So, when do they start shooting the Italian meteorologists? :-)

(and the trains - they still run on time, do they not?)
barakn
5 / 5 (3) Jun 24, 2010
Maybe some good can come out of this. Perhaps this will open the door to suing astrologers.
PoppaJ
4.5 / 5 (8) Jun 24, 2010
Ok so we sue the scientists. No one will want to be a scientist. What then? Oh yea we rely on religion and go back to killing the non believers to prevent god from sending earthquakes in his wrath.
ralph_wiggum
5 / 5 (9) Jun 24, 2010
I am suing all doctors for mass murder! Human mortality rate is at 100%. It's like they're trying to kill us.
CLiechtenstein
3.7 / 5 (3) Jun 25, 2010
Italy is full of dubious homicide and manslaughter cases. The justice system over there is messed up. Europeans are experiencing yet another nutty period in their history, yet they still look down their noses at us.
anonperson
not rated yet Jun 25, 2010
Reading the above comments I get the sense that most commentators think physorg is written for THEIR nationality only... that's curious.

Suing scientists for failing to predict the future... that is FUNNY. It's human beings playing politics... those same humans beings are probably not very sharp in the sciences BUT they do know how to get attention from the world. Maybe these politicians are aiming for a few votes from those who think that you CAN predict future earthquakes with accuracy.
Just_some_guy
1 / 5 (1) Jun 25, 2010
Italy is full of dubious homicide and manslaughter cases. The justice system over there is messed up. Europeans are experiencing yet another nutty period in their history, yet they still look down their noses at us.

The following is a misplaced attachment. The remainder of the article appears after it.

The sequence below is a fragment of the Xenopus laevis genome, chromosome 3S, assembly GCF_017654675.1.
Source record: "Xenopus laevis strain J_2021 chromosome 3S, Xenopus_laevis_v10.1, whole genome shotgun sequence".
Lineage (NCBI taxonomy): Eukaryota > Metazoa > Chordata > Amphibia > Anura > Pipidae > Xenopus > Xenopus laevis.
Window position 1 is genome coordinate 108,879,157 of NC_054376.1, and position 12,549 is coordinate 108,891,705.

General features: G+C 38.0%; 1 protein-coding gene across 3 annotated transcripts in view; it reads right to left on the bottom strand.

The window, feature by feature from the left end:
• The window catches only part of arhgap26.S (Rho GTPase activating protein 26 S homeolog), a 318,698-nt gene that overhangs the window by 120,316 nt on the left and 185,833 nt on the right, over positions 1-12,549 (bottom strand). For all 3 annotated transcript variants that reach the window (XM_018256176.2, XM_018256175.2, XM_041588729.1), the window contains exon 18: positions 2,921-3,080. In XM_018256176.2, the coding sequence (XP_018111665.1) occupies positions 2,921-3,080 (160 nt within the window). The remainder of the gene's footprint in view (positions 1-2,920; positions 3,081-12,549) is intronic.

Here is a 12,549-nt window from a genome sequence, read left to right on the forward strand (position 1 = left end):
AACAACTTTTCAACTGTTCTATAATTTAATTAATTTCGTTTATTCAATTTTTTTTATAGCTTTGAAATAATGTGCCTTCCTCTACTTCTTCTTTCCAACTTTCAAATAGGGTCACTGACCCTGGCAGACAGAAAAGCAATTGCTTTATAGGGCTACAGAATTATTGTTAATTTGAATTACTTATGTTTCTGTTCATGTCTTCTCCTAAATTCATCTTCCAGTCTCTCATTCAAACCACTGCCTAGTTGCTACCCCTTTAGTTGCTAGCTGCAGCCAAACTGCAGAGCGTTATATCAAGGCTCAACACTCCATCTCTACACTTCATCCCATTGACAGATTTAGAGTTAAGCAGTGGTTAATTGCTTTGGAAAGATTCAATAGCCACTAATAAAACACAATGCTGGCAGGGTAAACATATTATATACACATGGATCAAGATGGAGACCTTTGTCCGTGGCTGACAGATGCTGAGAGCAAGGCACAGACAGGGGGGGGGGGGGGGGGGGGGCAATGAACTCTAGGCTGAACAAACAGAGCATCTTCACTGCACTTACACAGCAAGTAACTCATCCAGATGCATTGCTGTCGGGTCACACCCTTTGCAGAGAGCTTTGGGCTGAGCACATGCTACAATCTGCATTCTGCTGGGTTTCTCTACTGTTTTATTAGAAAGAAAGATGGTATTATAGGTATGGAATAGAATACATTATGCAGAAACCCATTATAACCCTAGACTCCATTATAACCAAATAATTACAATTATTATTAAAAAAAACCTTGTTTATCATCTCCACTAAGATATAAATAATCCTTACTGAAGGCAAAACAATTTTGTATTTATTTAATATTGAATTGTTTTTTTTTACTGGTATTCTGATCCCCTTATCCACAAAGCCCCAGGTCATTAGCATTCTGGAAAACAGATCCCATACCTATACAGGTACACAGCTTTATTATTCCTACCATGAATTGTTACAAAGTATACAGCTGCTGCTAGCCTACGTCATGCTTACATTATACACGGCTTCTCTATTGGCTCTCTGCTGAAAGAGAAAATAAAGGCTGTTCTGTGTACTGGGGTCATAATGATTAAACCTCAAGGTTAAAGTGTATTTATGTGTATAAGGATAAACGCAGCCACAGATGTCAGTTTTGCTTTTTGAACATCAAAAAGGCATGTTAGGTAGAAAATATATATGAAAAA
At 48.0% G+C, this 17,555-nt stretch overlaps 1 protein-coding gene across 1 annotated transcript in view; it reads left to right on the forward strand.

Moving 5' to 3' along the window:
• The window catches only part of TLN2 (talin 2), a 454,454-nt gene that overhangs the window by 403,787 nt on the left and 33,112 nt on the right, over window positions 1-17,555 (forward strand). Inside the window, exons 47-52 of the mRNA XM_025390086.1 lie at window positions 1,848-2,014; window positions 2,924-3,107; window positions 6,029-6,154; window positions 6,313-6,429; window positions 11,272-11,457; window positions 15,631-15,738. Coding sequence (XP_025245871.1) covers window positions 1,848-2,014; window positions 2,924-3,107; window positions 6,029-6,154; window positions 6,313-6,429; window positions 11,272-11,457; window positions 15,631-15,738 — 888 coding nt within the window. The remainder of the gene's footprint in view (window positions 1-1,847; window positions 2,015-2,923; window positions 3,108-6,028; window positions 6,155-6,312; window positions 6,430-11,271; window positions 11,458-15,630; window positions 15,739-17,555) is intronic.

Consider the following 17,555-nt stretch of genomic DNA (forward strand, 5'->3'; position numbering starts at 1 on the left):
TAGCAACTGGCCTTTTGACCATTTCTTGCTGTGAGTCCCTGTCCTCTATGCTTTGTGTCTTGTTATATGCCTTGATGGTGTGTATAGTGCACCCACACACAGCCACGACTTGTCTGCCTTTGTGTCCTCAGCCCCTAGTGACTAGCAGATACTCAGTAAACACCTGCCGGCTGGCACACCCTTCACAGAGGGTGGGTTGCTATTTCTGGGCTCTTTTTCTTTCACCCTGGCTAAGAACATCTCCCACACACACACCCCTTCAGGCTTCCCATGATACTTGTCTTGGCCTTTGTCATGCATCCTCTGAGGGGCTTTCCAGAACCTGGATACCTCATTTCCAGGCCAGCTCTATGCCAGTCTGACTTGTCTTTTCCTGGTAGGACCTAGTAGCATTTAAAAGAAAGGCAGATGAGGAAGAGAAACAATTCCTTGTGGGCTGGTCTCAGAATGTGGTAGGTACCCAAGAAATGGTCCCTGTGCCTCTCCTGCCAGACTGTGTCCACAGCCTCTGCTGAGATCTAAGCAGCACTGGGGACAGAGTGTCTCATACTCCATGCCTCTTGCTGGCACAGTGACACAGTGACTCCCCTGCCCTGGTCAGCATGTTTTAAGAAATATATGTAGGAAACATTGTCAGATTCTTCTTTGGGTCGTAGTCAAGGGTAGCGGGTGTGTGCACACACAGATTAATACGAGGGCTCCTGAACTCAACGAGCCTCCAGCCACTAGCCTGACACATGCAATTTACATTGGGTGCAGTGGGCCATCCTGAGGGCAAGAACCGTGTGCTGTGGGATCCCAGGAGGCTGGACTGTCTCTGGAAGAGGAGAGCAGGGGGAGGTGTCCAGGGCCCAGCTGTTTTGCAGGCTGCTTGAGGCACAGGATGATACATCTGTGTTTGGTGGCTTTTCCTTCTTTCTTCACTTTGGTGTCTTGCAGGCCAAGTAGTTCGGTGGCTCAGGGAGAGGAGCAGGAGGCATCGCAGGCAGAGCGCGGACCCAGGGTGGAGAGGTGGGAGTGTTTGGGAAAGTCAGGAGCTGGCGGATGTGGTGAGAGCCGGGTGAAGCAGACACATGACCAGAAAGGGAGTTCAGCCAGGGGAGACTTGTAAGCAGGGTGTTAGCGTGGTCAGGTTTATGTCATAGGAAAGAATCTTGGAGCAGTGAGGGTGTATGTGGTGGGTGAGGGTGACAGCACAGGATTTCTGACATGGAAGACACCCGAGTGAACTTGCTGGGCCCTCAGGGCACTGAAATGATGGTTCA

Well, Italy may be screwed up, but then again, it's not exactly the cornerstone of Europe, is it? You shouldn't draw any conclusions about the rest of Europe based solely on Italy's judicial system. We are a set of completely different countries you know!
An what exactly is so great about your judicial system? It's based entirely around sueing each other...talk about a harsh climate...
jsa09
not rated yet Jun 25, 2010
"no reason to suppose a sequence of small earthquakes could be the prelude to a strong event" and that “a major earthquake in the area is unlikely but cannot be ruled out."

If that is not enough information to make a decision then I don't know what is. Did the people suing expect someone to come around to their house and hold their hand? After all they said straight out that a major quake is not ruled out. That is much better than predicting rain when the sky is full of clouds.